Today, we are going to examine Evilginx 2, a reverse proxy toolkit. We will also find out how to use it to bypass two-factor authentication and steal Instagram login credentials. Finally, we will build and launch a combat server, tweak it, and go phishing!
Major online services use two-factor authentication to protect users’ accounts. Two-factor authentication requires the user to enter a one-time code in addition to the login and password. The one-time code can be sent by a text message, delivered as a push notification, generated with an authenticator app using the TOTP protocol, or made up in countless other ways ranging from lists of codes printed on good old paper to biometric smartcards. Up until recently, two-factor authentication was considered a secure antitheft system, but now hackers can bypass it using special tools.
After we published an article dedicated to Modlishka, one of the subscribers asked: “But what about Evilginx?” I decided to check this utility in more detail and make it an article.
One of such tools is Evilginx 2, a reverse proxy server and ready-to-use MiTM attack framework designed to bypass two-factor authentication. Nearly everything in it is automated. So, how does it work?
Generally speaking, performing a successful attack requires the phisher to penetrate between the victim and the Web site the victim is trying to login to; intercept the login credentials, and identify and save the session cookies. This task is relatively simple if we deal with the standard HTTP authentication. But since all major websites have migrated to HTTPS and started using two-factor authentication, some very new methods had to be developed.
Evilginx 2 has a superpower: it can create signed certificates for fake sites using the client of Let’s Encrypt, a free and automated certificate authority. This enables the attacker to use HTTPS and adorn the phishing site with a green lock in the address line. As a result, the fake is visually undistinguishable from the original (at least, at first glance). Furthermore, Evilginx 2 automatically identifies and intercepts valid cookies. This feature is the key element of a successful attack.
Then phisher’s wits come into play. For instance, once you have access to a single account, you can use that account to create a group or a mailing list where you invite the victim’s contacts to vote in some contest. The victim’s contacts follow your link and sign in while you collect their credentials. Wash, rinse, and repeat; the attack scope increases at an exponential rate.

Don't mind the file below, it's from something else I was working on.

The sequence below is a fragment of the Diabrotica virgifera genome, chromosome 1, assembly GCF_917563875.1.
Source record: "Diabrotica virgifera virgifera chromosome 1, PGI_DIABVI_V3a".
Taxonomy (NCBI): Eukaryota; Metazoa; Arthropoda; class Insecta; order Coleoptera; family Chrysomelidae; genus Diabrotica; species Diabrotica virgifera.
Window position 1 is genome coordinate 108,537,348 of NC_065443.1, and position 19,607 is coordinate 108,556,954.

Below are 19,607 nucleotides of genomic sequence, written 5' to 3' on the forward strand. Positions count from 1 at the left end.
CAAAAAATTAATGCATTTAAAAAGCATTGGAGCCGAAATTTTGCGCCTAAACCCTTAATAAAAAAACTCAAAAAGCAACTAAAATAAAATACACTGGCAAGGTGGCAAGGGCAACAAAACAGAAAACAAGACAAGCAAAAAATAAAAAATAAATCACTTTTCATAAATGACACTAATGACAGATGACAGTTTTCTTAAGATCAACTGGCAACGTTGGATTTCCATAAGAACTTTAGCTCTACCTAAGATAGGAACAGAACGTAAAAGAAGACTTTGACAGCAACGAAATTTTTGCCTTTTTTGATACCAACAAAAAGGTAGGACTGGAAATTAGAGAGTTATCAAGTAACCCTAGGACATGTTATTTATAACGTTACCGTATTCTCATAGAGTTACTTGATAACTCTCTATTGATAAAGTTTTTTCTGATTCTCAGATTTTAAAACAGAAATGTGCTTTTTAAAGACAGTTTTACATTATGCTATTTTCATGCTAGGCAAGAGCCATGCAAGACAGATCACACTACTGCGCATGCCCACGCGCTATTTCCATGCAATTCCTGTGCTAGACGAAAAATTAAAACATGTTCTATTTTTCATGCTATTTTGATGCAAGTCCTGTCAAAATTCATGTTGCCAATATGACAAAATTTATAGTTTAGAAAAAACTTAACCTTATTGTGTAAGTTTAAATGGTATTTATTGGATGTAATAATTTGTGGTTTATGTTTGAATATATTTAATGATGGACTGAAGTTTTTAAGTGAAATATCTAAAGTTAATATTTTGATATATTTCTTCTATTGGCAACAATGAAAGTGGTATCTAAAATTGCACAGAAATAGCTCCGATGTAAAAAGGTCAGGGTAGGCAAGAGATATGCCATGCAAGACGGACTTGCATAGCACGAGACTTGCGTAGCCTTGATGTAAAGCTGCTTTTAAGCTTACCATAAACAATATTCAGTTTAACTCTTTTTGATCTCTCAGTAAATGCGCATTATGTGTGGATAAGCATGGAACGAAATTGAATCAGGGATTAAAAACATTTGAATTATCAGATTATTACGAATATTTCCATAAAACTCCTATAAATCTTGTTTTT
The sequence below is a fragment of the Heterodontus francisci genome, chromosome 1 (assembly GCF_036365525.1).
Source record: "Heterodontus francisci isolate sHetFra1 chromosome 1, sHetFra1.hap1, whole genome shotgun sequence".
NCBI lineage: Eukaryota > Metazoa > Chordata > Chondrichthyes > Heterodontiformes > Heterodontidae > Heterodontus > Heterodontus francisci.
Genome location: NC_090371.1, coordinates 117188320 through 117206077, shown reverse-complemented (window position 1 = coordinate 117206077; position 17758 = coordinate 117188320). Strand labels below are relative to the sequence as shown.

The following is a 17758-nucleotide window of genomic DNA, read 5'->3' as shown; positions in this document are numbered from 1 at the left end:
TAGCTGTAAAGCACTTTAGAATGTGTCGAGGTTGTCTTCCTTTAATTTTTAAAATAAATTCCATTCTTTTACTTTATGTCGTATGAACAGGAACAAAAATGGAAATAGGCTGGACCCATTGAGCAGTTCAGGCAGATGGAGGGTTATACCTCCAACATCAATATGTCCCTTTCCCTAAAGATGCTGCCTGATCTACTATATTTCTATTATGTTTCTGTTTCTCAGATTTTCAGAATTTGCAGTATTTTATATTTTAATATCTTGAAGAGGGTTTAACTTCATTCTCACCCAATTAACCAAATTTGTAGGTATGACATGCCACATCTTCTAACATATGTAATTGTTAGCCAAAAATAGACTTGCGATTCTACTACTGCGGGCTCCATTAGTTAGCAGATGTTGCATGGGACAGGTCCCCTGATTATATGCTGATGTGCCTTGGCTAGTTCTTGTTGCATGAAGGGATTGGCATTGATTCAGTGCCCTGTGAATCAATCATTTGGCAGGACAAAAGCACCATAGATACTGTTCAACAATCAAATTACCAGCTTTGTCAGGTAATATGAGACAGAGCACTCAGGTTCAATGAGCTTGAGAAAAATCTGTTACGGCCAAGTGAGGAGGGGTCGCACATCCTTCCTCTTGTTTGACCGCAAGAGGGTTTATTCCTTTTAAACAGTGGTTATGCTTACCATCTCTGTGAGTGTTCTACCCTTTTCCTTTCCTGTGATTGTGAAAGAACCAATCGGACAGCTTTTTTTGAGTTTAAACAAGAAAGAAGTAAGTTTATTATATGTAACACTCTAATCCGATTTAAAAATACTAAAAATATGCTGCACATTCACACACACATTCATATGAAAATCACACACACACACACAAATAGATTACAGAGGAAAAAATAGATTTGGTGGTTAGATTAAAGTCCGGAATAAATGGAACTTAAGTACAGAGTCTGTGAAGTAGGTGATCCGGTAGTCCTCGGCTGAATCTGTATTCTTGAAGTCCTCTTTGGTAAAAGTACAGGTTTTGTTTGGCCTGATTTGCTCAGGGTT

History of the evil proxy
Initially, Gretzky’s work was based on these two modules of the popular web server Nginx: sub_filter and proxy_pass. In Evilginx, the first module blocks victim’s access to the real server, while the second one transmits intercepted requests to that server and back. From the very beginning, the program was positioned as a tool able to breach protection based on two-factor authentication.
The developer was invited to deliver a speech at WarCon 2018 and attracted the attention of Kevin Mitnick. Mitnick wrote about Evilginx, giving it excellent publicity. As a result, the utility started quickly gaining popularity. By June 2018, two versions have been released, 1.0 and 1.1.
At WarCon 2018, Kuba Gretzky has also met the white hat hacker Simone Margaritelli, Chief Research Architect at Zimperium, publishing his studies under the nickname evilsocket. Margaritelli introduced Gretzky to the Go language and inspired him to rewrite Evilginx in it. A year later, the completely revamped Evilginx 2 was released. The project has evolved from the “MiTM through Nginx” concept to “Evilginx 2 w/o Nginx. Pure Go, and pure evil”. This was the first milestone in its history.
The second milestone was the release of the open-source Modlishka project. At that time, the main difficulty faced by the users of Evilginx 2 was traffic proxying. The hacker had to create numerous filters dynamically substituting legitimate links with phishing ones. This was done through trial and error, making the code extremely sophisticated.
Kuba Gretzky saw the URL substitution mechanism used in Modlishka. It turned out that there was no need to create tons of filters. All the hacker had to do was adding the Web site domain once and writing general traffic substitution rules. This is how components of phishlets (ready-to-use scripts imitating the structure of popular sites) have been invented. Today, we are going to use Evilginx 2.3.1 in our study.
Evilginx 2 vs Modlishka
My previous article was dedicated to Modlishka, which is yet another tool designed to bypass two-factor authentication. At that time, the program had no automated solution for HTTPS, and suffered from certificate generation problems. The hacker had to tighten this screw manually. In addition, only one phishing site could be launched on a Modlishka server; so, the scope of attacks was limited.